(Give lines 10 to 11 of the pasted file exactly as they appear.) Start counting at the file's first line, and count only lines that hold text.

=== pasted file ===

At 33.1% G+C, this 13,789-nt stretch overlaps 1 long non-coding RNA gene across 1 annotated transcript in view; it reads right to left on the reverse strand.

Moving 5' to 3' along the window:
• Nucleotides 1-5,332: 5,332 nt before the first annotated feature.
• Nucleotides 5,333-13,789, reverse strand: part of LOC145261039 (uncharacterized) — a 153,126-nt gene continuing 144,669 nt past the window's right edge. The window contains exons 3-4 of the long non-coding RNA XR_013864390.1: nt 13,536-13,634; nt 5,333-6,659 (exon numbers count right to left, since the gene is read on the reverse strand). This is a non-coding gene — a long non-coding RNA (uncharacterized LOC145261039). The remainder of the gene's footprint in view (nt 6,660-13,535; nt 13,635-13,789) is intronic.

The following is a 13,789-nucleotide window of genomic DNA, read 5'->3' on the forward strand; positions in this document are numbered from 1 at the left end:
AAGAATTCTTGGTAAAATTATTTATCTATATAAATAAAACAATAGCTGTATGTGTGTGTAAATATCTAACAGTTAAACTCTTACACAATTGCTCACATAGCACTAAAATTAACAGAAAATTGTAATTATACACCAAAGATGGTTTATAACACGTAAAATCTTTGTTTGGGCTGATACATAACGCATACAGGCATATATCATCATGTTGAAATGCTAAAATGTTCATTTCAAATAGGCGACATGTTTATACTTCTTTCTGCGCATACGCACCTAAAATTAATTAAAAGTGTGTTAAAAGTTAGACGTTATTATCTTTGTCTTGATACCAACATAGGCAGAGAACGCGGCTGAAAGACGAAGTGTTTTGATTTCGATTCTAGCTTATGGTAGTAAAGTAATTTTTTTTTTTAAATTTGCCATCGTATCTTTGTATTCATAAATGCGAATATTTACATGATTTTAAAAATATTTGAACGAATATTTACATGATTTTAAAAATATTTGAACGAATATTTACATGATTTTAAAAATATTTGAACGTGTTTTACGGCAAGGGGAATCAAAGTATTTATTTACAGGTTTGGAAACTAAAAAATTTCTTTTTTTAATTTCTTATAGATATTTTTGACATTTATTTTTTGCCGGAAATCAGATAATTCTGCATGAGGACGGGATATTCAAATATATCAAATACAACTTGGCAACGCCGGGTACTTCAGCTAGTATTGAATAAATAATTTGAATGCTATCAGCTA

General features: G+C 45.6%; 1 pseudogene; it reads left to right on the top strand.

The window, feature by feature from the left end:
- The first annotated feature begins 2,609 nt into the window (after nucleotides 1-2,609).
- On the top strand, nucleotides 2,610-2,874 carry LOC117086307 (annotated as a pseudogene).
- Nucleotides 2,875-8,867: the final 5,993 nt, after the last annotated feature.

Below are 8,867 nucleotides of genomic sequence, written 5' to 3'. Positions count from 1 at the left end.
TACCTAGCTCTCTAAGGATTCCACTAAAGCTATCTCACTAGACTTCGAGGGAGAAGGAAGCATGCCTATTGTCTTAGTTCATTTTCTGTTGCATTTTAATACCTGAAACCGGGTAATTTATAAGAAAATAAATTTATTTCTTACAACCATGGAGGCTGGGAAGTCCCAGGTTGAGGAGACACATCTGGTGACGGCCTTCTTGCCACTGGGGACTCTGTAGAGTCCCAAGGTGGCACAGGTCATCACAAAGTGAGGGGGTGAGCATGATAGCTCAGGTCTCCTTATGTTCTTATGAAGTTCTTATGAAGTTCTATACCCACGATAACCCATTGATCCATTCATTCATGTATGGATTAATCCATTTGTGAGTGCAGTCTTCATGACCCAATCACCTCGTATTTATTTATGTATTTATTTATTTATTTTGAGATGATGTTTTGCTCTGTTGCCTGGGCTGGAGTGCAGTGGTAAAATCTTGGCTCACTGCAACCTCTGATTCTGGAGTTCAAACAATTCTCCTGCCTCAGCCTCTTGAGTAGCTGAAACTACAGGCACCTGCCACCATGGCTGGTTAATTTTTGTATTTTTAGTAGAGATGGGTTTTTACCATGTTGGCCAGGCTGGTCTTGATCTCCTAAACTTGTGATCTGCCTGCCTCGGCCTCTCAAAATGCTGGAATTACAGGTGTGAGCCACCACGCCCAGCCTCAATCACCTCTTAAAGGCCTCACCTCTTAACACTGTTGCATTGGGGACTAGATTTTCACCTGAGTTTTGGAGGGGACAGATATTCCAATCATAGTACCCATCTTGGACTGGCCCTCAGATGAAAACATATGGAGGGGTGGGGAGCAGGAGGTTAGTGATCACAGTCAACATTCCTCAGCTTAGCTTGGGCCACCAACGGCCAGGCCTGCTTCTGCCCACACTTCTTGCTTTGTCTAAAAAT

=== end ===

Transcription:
- On the top strand, nucleotides 2,610-2,874 carry LOC117086307 (annotated as a pseudogene).
- Nucleotides 2,875-8,867: the final 5,993 nt, after the last annotated feature.